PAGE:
OPEC Sees Strong Oil Demand Recovery This Autumn

Global oil demand will rise by six million barrels per day (bpd) this year from the lows of 2020, led by strong consumption in China and the United States, especially in the second half of 2021 with growing economies and border re-openings, the Organization of the Petroleum Exporting Countries (OPEC) said on Thursday.

In its Monthly Oil Market Report (MOMR), the organization continues to expect total global oil demand to average 96.58 million bpd this year, up from 90.63 million bpd in 2020, despite the COVID resurgence and renewed lockdowns in key economies, including the Eurozone, Japan, and India.

"However, the ongoing vaccination efforts, growing share of recovered cases leading to increasing herd immunity, and the easing of lockdown restrictions lend optimism that the pandemic could be contained in the few months to come," OPEC said in its report.

The global economic rebound will benefit from stimulus measures, high savings rates in advanced economies, and pent-up demand following the lockdowns, the cartel noted.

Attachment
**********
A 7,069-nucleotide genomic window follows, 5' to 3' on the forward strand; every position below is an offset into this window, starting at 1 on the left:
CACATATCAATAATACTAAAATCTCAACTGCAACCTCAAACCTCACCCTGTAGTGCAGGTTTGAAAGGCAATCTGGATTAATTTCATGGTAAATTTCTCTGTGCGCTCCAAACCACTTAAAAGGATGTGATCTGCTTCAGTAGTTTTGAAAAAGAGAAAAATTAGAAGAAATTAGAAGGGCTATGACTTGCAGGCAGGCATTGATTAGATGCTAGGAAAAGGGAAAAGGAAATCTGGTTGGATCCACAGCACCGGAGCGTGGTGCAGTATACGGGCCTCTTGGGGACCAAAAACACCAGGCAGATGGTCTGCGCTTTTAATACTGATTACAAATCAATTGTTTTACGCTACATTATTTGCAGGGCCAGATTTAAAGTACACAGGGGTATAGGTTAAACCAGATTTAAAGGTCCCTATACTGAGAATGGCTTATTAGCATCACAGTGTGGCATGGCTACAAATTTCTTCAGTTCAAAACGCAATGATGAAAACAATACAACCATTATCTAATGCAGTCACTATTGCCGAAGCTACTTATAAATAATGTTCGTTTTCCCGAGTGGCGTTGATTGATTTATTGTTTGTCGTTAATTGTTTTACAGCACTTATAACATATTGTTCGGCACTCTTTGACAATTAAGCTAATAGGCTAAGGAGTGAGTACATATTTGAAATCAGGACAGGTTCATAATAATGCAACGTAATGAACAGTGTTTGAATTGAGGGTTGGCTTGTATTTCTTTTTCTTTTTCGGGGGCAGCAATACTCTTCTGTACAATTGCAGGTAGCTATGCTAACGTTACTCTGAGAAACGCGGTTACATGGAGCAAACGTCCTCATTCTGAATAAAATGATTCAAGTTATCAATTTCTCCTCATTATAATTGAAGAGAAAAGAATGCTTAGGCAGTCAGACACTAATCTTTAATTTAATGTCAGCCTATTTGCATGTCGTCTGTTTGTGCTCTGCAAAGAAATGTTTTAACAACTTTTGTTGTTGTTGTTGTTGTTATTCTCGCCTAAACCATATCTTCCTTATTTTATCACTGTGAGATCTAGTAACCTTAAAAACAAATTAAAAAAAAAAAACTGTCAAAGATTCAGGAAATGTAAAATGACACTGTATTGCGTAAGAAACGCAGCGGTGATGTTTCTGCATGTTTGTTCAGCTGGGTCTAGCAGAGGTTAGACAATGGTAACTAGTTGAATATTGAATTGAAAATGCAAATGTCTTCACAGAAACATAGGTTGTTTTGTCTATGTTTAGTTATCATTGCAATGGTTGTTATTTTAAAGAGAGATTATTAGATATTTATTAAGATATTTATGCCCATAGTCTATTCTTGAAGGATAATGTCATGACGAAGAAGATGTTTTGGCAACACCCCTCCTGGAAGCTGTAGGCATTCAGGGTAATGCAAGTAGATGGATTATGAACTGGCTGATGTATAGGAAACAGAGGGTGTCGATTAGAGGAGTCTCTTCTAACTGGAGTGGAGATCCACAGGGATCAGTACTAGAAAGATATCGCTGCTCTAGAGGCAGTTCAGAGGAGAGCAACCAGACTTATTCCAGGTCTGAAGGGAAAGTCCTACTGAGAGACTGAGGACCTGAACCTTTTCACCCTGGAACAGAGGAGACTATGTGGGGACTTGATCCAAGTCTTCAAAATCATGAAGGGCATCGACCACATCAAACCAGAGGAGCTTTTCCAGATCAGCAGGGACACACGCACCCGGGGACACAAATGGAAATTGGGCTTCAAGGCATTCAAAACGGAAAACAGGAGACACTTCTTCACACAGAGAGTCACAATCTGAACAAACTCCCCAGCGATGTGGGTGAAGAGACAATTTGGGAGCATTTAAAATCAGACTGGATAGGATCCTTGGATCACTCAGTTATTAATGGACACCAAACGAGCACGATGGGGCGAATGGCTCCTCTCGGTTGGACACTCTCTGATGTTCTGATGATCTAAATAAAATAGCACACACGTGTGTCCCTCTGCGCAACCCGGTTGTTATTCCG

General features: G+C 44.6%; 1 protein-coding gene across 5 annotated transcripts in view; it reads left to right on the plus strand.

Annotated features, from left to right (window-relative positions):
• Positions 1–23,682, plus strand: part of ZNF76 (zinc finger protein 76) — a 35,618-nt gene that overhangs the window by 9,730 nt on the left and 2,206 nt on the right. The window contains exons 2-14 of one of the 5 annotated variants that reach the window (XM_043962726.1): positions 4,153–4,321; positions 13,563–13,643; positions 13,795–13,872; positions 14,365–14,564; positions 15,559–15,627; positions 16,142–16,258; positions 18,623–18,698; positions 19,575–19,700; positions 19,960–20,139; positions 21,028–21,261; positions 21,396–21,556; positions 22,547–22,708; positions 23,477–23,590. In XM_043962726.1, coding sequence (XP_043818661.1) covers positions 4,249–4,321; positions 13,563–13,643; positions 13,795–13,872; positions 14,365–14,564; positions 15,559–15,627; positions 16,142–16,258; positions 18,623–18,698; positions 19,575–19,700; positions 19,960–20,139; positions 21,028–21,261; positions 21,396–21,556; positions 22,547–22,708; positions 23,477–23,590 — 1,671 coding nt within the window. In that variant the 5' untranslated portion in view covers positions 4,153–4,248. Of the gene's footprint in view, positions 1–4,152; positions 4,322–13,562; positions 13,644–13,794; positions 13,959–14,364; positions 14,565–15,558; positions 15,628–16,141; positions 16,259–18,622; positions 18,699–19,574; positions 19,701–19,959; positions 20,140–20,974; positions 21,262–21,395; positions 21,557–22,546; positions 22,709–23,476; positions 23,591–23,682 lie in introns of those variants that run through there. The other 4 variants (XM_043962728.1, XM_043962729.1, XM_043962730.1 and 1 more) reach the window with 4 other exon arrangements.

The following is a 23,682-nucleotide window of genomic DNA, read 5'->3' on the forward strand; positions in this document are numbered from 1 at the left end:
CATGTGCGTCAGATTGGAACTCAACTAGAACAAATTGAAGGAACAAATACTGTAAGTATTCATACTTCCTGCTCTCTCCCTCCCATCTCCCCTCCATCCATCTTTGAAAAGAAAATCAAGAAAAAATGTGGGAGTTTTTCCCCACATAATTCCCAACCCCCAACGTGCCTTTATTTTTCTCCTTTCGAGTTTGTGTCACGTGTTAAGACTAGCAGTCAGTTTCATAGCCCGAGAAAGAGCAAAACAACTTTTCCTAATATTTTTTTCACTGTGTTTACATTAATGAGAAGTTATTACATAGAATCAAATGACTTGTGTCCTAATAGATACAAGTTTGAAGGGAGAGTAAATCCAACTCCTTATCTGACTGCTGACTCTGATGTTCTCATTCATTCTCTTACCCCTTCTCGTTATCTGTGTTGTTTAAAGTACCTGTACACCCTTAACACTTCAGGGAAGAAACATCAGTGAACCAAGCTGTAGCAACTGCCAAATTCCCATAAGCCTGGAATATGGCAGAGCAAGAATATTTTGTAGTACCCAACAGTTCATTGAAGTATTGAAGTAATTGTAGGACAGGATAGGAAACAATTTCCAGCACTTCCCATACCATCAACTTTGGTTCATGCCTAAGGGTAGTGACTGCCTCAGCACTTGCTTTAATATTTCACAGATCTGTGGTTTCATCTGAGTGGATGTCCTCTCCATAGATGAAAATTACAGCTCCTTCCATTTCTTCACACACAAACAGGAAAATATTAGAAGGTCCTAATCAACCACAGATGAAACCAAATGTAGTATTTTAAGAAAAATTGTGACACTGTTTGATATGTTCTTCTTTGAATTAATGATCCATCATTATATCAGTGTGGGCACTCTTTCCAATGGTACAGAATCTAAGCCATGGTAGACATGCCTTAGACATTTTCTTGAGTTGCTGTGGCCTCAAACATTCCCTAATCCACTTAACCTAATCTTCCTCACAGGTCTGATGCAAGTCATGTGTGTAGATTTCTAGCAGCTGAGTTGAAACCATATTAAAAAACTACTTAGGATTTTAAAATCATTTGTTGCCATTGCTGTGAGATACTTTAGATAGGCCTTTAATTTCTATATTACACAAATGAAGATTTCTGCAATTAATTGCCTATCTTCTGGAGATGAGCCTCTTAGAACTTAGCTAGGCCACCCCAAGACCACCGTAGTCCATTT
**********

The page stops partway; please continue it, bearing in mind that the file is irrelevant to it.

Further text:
The economic momentum and re-openings are set to accelerate the oil demand rebound in the second half of the year, when total demand worldwide is expected to reach 99.0 million bpd, up from an estimated 94.1 million bpd for the first half of 2021. Improving mobility in major economies support gasoline and diesel demand, while seasonal summer demand will also add to higher consumption. The ongoing vaccination is also a bullish factor in OPEC’s outlook for the second half of the year.

"OECD Americas, led by the US, is projected to be the largest contributor to oil demand growth in 2021, supported by rebounding transportation fuels, mainly gasoline, and healthy light- and middle-distillate requirements," OPEC said.

Despite this, oil demand in North America is not expected to return to pre-pandemic levels this year, the cartel noted.

In developing economies, China will lead the demand growth, followed by India and other markets in Asia, according to OPEC.

By Tsvetana Paraskova for Oilprice.com